Mariah
Osteosarcoma Survivor
Read Mariah's Story

Josh
Brain Tumor Survivor
Read Josh's Story

Sydney
Leukemia Survivor
Read Sydney's Story

Alijah
Leukemia Survivor
Read Alijah's Story

Rosie
Wilms Tumor Survivor
Read Rosie's Story

Ryan
Leukemia Survivor
Read Ryan's Story

Sydney
Retinoblastoma Survivor
Read Sydney's Story

Advanced Therapies (Clinical Trials)

Leading-edge treatments are leading to a cure

Care at University of Minnesota Children’s Hospital combines the best of a children’s hospital and academic medicine.

Within the setting of a family-centered care model, patients have access to the newest medical knowledge delivered by physicians and scientists at the cutting edge of their fields. One example of this is the University of Minnesota Pediatric Advanced Therapies Program.

The Advanced Therapies Program is an integrated clinical and translational research program that provides innovative therapies for pediatric and young adult patients with high-risk cancers. The clinical program incorporates a comprehensive and multidisciplinary approach for patients with metastatic and relapsed cancers. Program activities include new anti-cancer drugs, autologous stem cell transplantation and chemoprotectants, signal transduction inhibitors, cell cycle inhibitors, biological therapies and immunotherapies.

In addition, faculty at University of Minnesota Children’s Hospital are leaders in the long-term follow up of childhood cancer survivors, leukemia therapies, and bone tumor research.

Children’s Cancer Research Fund: Supporting innovative, comprehensive care

Support from Children’s Cancer Research Fund allows the Pediatric Advanced Therapies Program to be a model for cancer treatment worldwide.

The Pediatric Advanced Therapies Program is an integrated clinical and translational research program that provides innovative therapies for pediatric and young adult patients with high-risk cancers.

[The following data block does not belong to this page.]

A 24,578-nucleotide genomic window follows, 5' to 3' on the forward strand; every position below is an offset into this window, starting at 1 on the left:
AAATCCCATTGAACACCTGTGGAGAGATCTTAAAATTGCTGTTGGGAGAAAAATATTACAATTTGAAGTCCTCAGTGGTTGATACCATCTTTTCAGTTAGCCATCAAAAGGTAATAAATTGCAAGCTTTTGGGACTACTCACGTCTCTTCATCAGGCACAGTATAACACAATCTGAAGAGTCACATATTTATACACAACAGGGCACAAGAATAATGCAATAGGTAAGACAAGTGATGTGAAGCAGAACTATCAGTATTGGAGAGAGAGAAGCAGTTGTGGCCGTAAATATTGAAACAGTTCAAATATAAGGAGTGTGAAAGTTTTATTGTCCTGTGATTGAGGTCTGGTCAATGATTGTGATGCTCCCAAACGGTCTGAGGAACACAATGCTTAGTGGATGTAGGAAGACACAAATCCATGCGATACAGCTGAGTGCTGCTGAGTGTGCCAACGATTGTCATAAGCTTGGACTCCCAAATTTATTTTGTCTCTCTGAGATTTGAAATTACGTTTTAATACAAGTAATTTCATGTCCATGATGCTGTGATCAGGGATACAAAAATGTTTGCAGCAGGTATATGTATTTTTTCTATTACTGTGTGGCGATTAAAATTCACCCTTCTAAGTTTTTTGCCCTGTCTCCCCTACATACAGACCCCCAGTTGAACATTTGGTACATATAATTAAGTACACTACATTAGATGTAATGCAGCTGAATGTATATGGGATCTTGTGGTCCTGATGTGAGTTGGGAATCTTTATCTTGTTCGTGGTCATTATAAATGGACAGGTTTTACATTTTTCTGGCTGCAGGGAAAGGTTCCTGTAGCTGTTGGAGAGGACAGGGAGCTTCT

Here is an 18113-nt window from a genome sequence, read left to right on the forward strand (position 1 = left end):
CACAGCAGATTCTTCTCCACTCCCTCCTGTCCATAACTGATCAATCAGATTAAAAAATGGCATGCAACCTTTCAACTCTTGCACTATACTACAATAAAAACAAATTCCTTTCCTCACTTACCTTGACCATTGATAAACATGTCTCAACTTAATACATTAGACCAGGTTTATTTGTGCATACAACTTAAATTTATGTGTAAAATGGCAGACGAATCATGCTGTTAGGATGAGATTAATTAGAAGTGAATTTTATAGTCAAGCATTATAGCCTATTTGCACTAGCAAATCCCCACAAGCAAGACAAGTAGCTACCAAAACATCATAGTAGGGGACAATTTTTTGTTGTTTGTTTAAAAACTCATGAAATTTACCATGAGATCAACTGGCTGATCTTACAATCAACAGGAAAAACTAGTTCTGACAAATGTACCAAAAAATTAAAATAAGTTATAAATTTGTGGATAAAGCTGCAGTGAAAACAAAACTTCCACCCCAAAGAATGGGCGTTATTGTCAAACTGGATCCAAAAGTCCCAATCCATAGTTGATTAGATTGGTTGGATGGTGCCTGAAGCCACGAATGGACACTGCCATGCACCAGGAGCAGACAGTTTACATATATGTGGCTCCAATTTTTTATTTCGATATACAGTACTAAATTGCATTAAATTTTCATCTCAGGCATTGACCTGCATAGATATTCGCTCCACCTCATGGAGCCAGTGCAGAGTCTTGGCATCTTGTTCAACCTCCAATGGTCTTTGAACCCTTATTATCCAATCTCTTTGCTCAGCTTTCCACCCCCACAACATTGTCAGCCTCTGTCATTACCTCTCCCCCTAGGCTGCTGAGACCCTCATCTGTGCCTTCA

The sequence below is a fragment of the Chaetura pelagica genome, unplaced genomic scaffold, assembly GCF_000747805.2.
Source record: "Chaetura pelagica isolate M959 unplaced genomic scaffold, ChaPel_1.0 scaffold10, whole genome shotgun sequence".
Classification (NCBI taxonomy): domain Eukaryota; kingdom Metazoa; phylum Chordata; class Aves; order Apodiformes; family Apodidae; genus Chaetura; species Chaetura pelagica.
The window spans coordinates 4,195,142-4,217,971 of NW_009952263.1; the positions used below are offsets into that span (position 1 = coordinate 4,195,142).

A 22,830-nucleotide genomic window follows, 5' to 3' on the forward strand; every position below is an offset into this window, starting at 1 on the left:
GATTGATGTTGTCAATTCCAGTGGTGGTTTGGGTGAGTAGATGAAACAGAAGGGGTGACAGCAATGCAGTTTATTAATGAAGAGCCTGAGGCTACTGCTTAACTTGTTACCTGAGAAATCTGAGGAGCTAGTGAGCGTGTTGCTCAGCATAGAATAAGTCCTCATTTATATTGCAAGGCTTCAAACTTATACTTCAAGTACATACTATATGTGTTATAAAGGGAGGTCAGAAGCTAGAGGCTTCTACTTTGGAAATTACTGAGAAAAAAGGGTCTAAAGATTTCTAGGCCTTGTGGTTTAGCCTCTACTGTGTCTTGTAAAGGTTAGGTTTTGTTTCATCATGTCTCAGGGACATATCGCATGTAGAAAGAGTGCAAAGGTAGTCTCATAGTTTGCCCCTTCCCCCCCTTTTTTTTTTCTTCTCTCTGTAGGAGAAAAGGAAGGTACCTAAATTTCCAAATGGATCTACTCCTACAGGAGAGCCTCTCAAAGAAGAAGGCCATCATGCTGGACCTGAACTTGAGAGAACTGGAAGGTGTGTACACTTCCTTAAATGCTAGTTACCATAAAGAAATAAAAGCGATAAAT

The clinical program incorporates a comprehensive and multidisciplinary approach for patients with metastatic and relapsed cancers. Program activities include new anti-cancer drugs, autologous stem cell transplantation and chemoprotectants, signal transduction inhibitors, cell cycle inhibitors, biological therapies and immunotherapies. Components of the clinical program include:

  • Integrated care with referring oncologists
  • Seamless patient management with the University of Minnesota Blood & Marrow Transplantation Program.
  • Clinical treatment regimens through the Developmental Therapeutics Consortium of the Children’s Oncology Group, collaborations with the Pediatric Oncology Branch of the National Institutes of Health, the Blood and Marrow Transplantation Program, and other programs
  • .

The laboratory program is focused on advancing the care of high-risk cancer patients through advanced pharmacogenetics research and development of new therapies to target abnormalities in cancer cells. The program is integrated with Cancer Center research in the development of immune-based cancer therapies, and new technologies in stem cell transplantation.

The Pediatric Advanced Therapies Program is one of the oldest and largest advanced pediatric cancer care programs in the United States — a core institution of the national Children’s Oncology Group.

Future work includes:

  • Working closely with University of Minnesota Musculoskeletal Tumor Program, Multiple Specialty Pediatric Surgeons, Therapeutic Radiology Department, Pediatric Neurosurgery/Brain Tumor Program, Pediatric Pathology Department, Pediatric Imaging (Radiology) Department, Neurology/Neuropsychology Program, Chemotherapy Pharmacists, Pediatric Nutrition Specialists, Pediatric Rehabilitation Services, Chaplains, Child-Family Life Services and Social Work Services.
  • Working in collaboration with National Cancer Institute/Pediatric Oncology Branch Sarcoma Therapy.
  • Incorporating an integrated laboratory to improve cure rates by research in pharmacogenetics and development of new therapies for high-risk malignancies.

This information is displayed with permission of the University of Minnesota Masonic Cancer Center. The Masonic Cancer Center is one of only 41 institutions in the country designated by the National Cancer Institute as a Comprehensive Cancer Center.

Back to Treating Cancer

Clinical Trial Myths

Advances in medicine are the result of new ideas and approaches developed through research. The University of Minnesota created a video series that debunks many myths about the risks of clinical trials. Read More